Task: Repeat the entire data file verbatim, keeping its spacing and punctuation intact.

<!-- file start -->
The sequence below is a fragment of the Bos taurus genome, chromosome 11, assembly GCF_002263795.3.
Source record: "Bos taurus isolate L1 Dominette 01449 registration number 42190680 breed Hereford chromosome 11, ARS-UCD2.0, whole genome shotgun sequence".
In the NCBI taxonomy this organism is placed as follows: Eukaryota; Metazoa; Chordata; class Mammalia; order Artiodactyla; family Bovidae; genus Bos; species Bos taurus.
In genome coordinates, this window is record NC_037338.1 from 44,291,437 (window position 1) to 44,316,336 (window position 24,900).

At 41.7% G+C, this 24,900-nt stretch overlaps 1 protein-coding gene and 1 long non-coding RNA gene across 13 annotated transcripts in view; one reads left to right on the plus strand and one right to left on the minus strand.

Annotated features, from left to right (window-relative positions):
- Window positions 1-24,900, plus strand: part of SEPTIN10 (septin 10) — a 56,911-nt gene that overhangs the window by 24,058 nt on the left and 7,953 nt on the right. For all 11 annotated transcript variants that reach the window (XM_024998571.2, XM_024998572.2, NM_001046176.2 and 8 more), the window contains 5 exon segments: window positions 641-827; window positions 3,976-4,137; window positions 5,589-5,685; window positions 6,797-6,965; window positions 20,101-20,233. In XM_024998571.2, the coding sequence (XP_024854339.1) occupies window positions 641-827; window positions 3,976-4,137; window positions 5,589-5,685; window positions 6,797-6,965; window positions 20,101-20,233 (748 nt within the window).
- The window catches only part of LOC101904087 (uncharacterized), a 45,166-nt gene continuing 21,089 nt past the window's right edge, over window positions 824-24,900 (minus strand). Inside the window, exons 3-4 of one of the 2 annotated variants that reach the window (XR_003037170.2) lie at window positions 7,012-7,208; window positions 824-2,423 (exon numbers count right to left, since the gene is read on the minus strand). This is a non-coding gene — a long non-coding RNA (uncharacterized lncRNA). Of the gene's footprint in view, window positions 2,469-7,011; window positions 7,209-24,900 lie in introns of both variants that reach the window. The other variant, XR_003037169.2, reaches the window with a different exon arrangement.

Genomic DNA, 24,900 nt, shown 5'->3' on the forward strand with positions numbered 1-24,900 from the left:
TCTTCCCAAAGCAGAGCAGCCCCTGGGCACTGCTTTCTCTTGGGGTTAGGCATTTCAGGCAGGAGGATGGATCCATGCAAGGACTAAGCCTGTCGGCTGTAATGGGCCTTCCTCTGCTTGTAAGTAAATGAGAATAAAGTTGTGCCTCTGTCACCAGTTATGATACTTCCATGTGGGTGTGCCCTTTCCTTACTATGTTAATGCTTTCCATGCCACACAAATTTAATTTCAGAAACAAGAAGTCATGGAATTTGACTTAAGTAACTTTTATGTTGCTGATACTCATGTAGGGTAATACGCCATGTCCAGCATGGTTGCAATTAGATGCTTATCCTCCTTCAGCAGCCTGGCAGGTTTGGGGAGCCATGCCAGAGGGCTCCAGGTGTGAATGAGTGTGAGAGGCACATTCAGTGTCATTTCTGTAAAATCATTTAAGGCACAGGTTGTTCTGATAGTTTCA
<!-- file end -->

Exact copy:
The sequence below is a fragment of the Bos taurus genome, chromosome 11, assembly GCF_002263795.3.
Source record: "Bos taurus isolate L1 Dominette 01449 registration number 42190680 breed Hereford chromosome 11, ARS-UCD2.0, whole genome shotgun sequence".
In the NCBI taxonomy this organism is placed as follows: Eukaryota; Metazoa; Chordata; class Mammalia; order Artiodactyla; family Bovidae; genus Bos; species Bos taurus.
In genome coordinates, this window is record NC_037338.1 from 44,291,437 (window position 1) to 44,316,336 (window position 24,900).

At 41.7% G+C, this 24,900-nt stretch overlaps 1 protein-coding gene and 1 long non-coding RNA gene across 13 annotated transcripts in view; one reads left to right on the plus strand and one right to left on the minus strand.

Annotated features, from left to right (window-relative positions):
- Window positions 1-24,900, plus strand: part of SEPTIN10 (septin 10) — a 56,911-nt gene that overhangs the window by 24,058 nt on the left and 7,953 nt on the right. For all 11 annotated transcript variants that reach the window (XM_024998571.2, XM_024998572.2, NM_001046176.2 and 8 more), the window contains 5 exon segments: window positions 641-827; window positions 3,976-4,137; window positions 5,589-5,685; window positions 6,797-6,965; window positions 20,101-20,233. In XM_024998571.2, the coding sequence (XP_024854339.1) occupies window positions 641-827; window positions 3,976-4,137; window positions 5,589-5,685; window positions 6,797-6,965; window positions 20,101-20,233 (748 nt within the window).
- The window catches only part of LOC101904087 (uncharacterized), a 45,166-nt gene continuing 21,089 nt past the window's right edge, over window positions 824-24,900 (minus strand). Inside the window, exons 3-4 of one of the 2 annotated variants that reach the window (XR_003037170.2) lie at window positions 7,012-7,208; window positions 824-2,423 (exon numbers count right to left, since the gene is read on the minus strand). This is a non-coding gene — a long non-coding RNA (uncharacterized lncRNA). Of the gene's footprint in view, window positions 2,469-7,011; window positions 7,209-24,900 lie in introns of both variants that reach the window. The other variant, XR_003037169.2, reaches the window with a different exon arrangement.

Genomic DNA, 24,900 nt, shown 5'->3' on the forward strand with positions numbered 1-24,900 from the left:
TCTTCCCAAAGCAGAGCAGCCCCTGGGCACTGCTTTCTCTTGGGGTTAGGCATTTCAGGCAGGAGGATGGATCCATGCAAGGACTAAGCCTGTCGGCTGTAATGGGCCTTCCTCTGCTTGTAAGTAAATGAGAATAAAGTTGTGCCTCTGTCACCAGTTATGATACTTCCATGTGGGTGTGCCCTTTCCTTACTATGTTAATGCTTTCCATGCCACACAAATTTAATTTCAGAAACAAGAAGTCATGGAATTTGACTTAAGTAACTTTTATGTTGCTGATACTCATGTAGGGTAATACGCCATGTCCAGCATGGTTGCAATTAGATGCTTATCCTCCTTCAGCAGCCTGGCAGGTTTGGGGAGCCATGCCAGAGGGCTCCAGGTGTGAATGAGTGTGAGAGGCACATTCAGTGTCATTTCTGTAAAATCATTTAAGGCACAGGTTGTTCTGATAGTTTCA